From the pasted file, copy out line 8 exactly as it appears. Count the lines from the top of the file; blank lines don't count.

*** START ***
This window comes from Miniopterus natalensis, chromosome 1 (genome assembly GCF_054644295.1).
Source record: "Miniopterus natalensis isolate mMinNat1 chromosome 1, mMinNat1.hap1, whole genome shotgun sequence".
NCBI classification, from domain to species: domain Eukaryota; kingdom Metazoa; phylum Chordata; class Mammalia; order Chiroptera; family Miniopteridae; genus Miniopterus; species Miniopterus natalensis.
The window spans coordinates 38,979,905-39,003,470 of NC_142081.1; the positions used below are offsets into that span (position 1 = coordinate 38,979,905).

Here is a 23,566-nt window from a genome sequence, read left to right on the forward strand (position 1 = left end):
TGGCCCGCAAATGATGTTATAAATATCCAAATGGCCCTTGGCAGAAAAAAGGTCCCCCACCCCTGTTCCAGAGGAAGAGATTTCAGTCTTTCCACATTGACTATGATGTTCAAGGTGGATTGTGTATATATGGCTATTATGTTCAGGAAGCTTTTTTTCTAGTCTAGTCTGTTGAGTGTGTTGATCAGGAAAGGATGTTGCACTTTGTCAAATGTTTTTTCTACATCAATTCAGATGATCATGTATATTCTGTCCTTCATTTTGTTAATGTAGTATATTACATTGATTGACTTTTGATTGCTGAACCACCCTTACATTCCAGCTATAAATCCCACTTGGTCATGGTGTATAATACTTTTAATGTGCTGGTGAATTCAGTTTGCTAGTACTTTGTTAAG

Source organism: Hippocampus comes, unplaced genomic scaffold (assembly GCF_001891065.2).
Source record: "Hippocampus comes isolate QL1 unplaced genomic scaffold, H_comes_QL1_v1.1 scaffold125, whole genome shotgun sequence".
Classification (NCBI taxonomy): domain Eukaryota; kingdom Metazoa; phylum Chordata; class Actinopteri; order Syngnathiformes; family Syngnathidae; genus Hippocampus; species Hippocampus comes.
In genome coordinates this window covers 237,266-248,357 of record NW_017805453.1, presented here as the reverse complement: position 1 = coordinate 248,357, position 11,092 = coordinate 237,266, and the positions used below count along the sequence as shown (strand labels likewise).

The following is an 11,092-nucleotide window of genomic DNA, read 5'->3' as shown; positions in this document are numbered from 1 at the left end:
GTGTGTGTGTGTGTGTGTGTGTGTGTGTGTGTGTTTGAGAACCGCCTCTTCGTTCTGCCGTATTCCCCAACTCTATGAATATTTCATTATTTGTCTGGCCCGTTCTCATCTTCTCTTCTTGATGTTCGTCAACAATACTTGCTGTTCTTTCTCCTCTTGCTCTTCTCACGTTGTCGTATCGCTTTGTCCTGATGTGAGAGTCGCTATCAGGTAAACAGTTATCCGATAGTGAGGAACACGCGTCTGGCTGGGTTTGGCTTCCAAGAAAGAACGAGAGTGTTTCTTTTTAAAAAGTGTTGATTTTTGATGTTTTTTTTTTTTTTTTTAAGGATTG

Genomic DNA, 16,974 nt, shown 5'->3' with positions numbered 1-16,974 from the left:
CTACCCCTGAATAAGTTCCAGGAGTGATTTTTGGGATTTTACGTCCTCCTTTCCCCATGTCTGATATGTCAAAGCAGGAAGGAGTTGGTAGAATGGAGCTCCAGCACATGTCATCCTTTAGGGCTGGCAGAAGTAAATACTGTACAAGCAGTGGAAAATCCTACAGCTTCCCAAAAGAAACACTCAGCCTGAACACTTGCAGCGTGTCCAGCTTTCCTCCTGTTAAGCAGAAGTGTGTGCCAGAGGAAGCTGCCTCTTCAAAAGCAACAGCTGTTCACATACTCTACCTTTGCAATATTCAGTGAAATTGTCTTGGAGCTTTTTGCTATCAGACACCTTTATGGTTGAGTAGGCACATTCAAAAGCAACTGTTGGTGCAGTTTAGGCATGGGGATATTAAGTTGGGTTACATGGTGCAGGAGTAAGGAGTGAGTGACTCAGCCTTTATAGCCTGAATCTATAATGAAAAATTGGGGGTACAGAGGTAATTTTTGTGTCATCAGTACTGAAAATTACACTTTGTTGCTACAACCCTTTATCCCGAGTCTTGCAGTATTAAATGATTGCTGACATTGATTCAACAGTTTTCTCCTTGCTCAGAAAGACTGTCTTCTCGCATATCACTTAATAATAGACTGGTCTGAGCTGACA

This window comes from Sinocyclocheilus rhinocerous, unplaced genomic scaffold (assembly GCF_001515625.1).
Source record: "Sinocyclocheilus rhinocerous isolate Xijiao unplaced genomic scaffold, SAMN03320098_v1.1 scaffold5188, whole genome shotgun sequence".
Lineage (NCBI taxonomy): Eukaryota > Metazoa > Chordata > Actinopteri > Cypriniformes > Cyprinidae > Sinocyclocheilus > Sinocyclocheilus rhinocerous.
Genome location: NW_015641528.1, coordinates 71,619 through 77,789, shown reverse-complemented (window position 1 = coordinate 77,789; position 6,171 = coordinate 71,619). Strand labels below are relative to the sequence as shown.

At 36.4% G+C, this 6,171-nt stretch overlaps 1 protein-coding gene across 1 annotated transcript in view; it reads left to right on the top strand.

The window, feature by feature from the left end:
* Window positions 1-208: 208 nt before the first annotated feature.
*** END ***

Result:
Source record: "Hippocampus comes isolate QL1 unplaced genomic scaffold, H_comes_QL1_v1.1 scaffold125, whole genome shotgun sequence".